Barack Obama is a president known for unprecedented statements and behavior.

He lived up to that reputation this week when he asserted that GOP presidential nominee Donald Trump is “unfit to serve” as his successor.

It’s important to listen to the words he uttered and measure their implications carefully.

  • He said Trump would not abide by “norms and rules and common sense.”
  • He questioned whether he would “observe basic decency” should he reach the Oval Office.
  • He said he would have been disappointed to lose the elections of 2008 and 2012, but never doubted whether his rivals in those elections, John McCain and Mitt Romney, could function as president or had the knowledge to make government work. “That’s not the situation here,” he added.
  • He added Trump “doesn’t have the judgment, the temperament, the understanding, to occupy the most powerful position in the world.”
  • He said he was “woefully unprepared to do this job.”
  • Obama said Trump lacked knowledge about Europe, the Middle East and other parts of Asia.

It’s clear Obama has no use for Donald Trump. But that’s not really the point here.

Like it or not, and I don’t like it, Obama is the sitting president of the United States until Jan. 20, 2017.

The question this harsh, unprecedented attack by a sitting president on a major-party nominee to succeed him raises should be obvious: What happens if Donald Trump wins the election in November?

Given what Obama has said about Trump, would he not have an obligation to prevent Trump from assuming office? And what would that mean to the peaceful process America has enjoyed for more than two centuries of transitions of power?

These are questions Americans have never before been confronted with in American history.

Should we not be concerned about what Obama might do?

Should he not be asked pointedly about the implications of his stunning statements?

Should he not express exactly what his intentions are beforehand rather than to leave any doubt in the minds of the people?

If no one else will ask the question, I will: “Mr. President, if Donald Trump wins the election to become the next president of the United States, will you willingly and peacefully leave office and cooperate fully with the transition of power the way all of your predecessors in the White House have done in the past?”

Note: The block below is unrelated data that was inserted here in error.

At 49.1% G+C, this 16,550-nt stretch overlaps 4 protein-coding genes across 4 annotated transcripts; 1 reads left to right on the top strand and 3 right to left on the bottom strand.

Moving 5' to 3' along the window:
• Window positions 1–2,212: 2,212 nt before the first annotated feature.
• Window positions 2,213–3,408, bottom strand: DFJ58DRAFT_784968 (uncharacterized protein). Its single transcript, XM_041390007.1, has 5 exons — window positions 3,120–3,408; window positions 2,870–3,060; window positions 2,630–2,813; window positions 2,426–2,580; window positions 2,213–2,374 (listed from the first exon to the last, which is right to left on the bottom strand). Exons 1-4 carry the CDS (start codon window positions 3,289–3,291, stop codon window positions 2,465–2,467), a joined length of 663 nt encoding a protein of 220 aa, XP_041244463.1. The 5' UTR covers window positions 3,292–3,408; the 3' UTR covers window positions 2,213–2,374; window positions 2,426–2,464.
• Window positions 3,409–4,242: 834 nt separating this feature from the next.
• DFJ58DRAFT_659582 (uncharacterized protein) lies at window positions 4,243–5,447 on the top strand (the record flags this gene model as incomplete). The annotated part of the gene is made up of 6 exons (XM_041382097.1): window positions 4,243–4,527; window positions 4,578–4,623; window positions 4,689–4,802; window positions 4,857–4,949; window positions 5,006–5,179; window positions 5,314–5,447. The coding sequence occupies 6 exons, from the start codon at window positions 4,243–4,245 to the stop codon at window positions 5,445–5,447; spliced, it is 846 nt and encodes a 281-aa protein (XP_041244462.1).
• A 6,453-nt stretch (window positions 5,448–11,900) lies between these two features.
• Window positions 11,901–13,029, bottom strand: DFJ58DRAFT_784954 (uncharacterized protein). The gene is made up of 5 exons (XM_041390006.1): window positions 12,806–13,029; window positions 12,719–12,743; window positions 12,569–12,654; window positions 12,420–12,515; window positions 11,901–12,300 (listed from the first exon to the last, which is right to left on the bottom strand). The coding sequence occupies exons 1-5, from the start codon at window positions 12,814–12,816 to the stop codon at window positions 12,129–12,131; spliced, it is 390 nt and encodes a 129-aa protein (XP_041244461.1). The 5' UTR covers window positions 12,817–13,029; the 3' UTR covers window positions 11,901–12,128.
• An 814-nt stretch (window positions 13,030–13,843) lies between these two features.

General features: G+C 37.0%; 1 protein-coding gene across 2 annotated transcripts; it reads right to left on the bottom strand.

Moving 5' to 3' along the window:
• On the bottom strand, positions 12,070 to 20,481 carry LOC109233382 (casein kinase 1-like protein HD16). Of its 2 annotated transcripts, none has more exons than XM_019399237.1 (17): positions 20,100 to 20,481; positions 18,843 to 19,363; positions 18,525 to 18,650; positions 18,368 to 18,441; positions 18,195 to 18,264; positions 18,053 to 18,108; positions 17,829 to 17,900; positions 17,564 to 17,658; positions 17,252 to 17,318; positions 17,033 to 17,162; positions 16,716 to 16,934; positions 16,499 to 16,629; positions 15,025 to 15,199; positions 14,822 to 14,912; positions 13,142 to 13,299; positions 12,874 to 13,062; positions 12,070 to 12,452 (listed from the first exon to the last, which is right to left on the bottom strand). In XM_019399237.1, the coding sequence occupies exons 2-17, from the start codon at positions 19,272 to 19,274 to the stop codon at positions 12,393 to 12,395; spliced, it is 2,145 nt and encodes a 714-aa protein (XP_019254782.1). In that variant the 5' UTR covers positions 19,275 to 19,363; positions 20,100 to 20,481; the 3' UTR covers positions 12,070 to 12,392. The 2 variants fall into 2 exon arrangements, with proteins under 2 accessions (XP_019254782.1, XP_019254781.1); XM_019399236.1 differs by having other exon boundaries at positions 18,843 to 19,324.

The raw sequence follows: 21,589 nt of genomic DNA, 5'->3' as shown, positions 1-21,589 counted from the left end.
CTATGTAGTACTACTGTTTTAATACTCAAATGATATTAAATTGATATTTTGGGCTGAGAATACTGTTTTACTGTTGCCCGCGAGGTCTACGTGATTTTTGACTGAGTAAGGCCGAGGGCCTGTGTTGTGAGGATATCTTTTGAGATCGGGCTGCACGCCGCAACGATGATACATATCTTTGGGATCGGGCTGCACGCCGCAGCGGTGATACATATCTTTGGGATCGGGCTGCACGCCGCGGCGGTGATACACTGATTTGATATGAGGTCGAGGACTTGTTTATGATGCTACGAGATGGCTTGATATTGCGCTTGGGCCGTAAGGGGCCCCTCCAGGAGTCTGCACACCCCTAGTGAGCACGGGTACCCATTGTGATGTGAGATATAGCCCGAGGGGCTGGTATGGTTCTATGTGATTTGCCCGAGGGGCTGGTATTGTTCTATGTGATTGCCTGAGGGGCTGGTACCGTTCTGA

It’s a simple question that needs to be asked and answered – given Obama’s highly inflammatory rhetoric over the last week.

There should be no doubt in the minds of the American people. There should be no veiled threats hanging over the heads of the citizenry as we prepare for the next election. It’s time for Obama to lay his cards on the table.

Will America follow the rule of law and the will of the people after the November election no matter what Obama might think about his successor?

Some may accuse me of being hyperbolic here – of raising questions that have no foundation for being asked. Maybe that’s true.

But never before in American history have we had a situation quite like this, in which a sitting president has used the power and prestige of his office – and, in this case, doing so inappropriately in the context of a joint press conference with a foreign leader – to declare in no uncertain terms that the nominee of one of the two major parties is uniquely unqualified and disqualified for the office of the presidency.

It’s time for clarity.

It’s time for Obama to address forthrightly and unequivocally the ramifications and implications of his shocking indictment of Trump.

It’s time for Obama to go on record as to whether he will respect the rule of law and the will of the people with regard to the 2016 election results.

Related column:

Who is ‘unfit’ to be president by Jack Cashill

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